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Somerset, Wisconsin: 125 pioneer families and Canadian connection: 125th year
(1990?)

The great recruit of 1653,   pp. 89-92 PDF (1.9 MB)


Page 89

THE GREAT RECRUIT OF 1653
It was in the year 1653 that Monsieur de Maisonneuve
brought to Montreal a very interesting group  of settlers
including the illustrious Marguerite Bourgeois, founder of
the Congregation of Notre-Dame.   The historian  Faillon
related these facts as follows.-
"The strategy of Monsieur de Maisonneuve being to push
back the Iroquois and firmly establish the Colony of Ville-
marie, he wanted only  young, robust and   courageous men,
every one well trained in the use of arms, each one profi-
cient in some profession or trade necessary  or useful to
the new establishment, and all sincere Catholics. Moreover,
he insisted that they should have good breeding   and irre-
proachable morals for fear of corruption among the group.
In the latter, reports Sister Morin, he was extremely suc-
cessful.   Monsieur de la Dauversiere helped him  in  the
selection of these men; between them they picked candidates
from the districts of Picardy, Champagne, Normandy, Isle de
France, Touraine, Bourgogne, but principally from Maine and
Anjou, mostly from around la Fleche where Monsieur de la
Dauversiere found the greater number. During the months of
MarchApril and May 1653, in the presence of a Notary these
men officially became members of La Campagnie de Montreal:
a total of 118 men who joined in this manner came from la
Fleche. The origional pledges are still intact today   and
can be found in the minutes of Notary de Lafousse,who wrote
them at the time. Thirtysix more drew up similar contracts
at other points so that the entire number of enlisted men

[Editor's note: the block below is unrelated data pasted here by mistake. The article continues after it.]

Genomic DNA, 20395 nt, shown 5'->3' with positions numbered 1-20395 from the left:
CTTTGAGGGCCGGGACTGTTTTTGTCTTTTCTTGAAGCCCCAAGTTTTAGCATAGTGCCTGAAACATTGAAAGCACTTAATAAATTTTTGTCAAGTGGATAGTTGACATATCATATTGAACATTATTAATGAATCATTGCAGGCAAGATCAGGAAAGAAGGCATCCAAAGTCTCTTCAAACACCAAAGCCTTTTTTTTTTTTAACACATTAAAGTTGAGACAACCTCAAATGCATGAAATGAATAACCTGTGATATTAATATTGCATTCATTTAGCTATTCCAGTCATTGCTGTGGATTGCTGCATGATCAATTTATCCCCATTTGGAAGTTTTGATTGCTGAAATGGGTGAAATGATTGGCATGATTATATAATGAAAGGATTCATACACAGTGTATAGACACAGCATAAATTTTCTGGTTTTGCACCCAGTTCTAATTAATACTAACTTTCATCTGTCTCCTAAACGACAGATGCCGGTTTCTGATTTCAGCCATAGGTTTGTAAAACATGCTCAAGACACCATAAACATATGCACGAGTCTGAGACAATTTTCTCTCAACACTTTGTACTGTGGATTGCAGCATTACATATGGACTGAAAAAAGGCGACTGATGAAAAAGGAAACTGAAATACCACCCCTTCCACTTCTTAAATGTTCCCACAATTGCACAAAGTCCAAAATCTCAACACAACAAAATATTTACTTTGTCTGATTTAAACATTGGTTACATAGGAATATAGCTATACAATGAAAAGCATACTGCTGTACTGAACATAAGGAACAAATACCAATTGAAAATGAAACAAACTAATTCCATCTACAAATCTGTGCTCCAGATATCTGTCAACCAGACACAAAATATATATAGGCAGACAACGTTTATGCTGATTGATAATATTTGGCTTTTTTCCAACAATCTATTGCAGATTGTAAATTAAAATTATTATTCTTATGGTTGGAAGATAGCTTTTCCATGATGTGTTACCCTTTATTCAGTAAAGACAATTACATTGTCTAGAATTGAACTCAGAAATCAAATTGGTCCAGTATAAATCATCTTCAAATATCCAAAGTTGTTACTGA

totalled 154, every one ready to bear arms.. However a few
withdrew, others died in the crossing so that according to
the testimony of M.de Belmont only 105 arrived at Villemarie.
.....The "Compagnie de Montreal" contracted to provide
transportation to its private islandmaintain food and lodg-
ing for five years and furnish tools and effects necessary
to each profession or trade. There was no clothing allowance,
but the Company guaranteed wages to every one in proportion
to the importance of professional service or work rendered.
One hundred and three of the members who didn't own suitable
togs and objects which could be more easily obtained in
France,,received an advance on wages before embarking, in
excess of eleven thousand pounds even though the wages of
the recipients would not amount to 7000 pounds per   year.
...The recruitment sailed June 20th, on the ship named
Saint-Nicolas-de-Nantes under the command of Captain de
Besson. They noted very early in the voyage that the boat
was rotted and taking in water at various places.   However
with over a hundred men on board as well as the usual crew,
they hoped that all that strength would keep the boat dry.
Unfortunately, even though the men were at the pumps day
and night, it was evident that provisions were becoming
damaged and therefore after covering 350 leagues at sea,
they were forced to return to Saint Nazaire, their original
point of departure."


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